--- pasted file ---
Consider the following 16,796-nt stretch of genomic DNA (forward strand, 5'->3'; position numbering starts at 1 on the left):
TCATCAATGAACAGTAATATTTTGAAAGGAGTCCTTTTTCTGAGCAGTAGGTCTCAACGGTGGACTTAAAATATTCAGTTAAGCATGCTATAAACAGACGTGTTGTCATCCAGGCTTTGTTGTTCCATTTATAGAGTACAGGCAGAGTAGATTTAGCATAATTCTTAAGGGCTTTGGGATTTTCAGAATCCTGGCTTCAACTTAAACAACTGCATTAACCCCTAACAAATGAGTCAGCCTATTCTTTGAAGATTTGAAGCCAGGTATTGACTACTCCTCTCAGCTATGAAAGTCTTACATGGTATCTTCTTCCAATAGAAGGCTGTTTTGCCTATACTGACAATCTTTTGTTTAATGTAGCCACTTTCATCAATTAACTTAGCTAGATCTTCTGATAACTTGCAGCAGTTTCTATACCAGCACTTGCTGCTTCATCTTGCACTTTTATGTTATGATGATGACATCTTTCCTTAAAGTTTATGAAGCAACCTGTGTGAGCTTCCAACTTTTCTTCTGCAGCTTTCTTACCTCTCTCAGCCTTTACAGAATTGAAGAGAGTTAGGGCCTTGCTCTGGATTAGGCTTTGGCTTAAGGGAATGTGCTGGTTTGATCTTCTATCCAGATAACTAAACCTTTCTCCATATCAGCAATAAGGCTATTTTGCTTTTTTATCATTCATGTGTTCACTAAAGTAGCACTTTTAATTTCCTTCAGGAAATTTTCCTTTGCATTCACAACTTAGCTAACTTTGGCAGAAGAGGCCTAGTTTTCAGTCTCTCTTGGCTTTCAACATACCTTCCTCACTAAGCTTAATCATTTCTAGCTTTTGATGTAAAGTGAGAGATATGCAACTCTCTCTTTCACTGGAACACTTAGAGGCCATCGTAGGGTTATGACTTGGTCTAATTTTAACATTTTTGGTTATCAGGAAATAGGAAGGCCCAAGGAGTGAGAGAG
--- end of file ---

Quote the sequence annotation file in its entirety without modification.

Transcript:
Consider the following 16,796-nt stretch of genomic DNA (forward strand, 5'->3'; position numbering starts at 1 on the left):
TCATCAATGAACAGTAATATTTTGAAAGGAGTCCTTTTTCTGAGCAGTAGGTCTCAACGGTGGACTTAAAATATTCAGTTAAGCATGCTATAAACAGACGTGTTGTCATCCAGGCTTTGTTGTTCCATTTATAGAGTACAGGCAGAGTAGATTTAGCATAATTCTTAAGGGCTTTGGGATTTTCAGAATCCTGGCTTCAACTTAAACAACTGCATTAACCCCTAACAAATGAGTCAGCCTATTCTTTGAAGATTTGAAGCCAGGTATTGACTACTCCTCTCAGCTATGAAAGTCTTACATGGTATCTTCTTCCAATAGAAGGCTGTTTTGCCTATACTGACAATCTTTTGTTTAATGTAGCCACTTTCATCAATTAACTTAGCTAGATCTTCTGATAACTTGCAGCAGTTTCTATACCAGCACTTGCTGCTTCATCTTGCACTTTTATGTTATGATGATGACATCTTTCCTTAAAGTTTATGAAGCAACCTGTGTGAGCTTCCAACTTTTCTTCTGCAGCTTTCTTACCTCTCTCAGCCTTTACAGAATTGAAGAGAGTTAGGGCCTTGCTCTGGATTAGGCTTTGGCTTAAGGGAATGTGCTGGTTTGATCTTCTATCCAGATAACTAAACCTTTCTCCATATCAGCAATAAGGCTATTTTGCTTTTTTATCATTCATGTGTTCACTAAAGTAGCACTTTTAATTTCCTTCAGGAAATTTTCCTTTGCATTCACAACTTAGCTAACTTTGGCAGAAGAGGCCTAGTTTTCAGTCTCTCTTGGCTTTCAACATACCTTCCTCACTAAGCTTAATCATTTCTAGCTTTTGATGTAAAGTGAGAGATATGCAACTCTCTCTTTCACTGGAACACTTAGAGGCCATCGTAGGGTTATGACTTGGTCTAATTTTAACATTTTTGGTTATCAGGAAATAGGAAGGCCCAAGGAGTGAGAGAG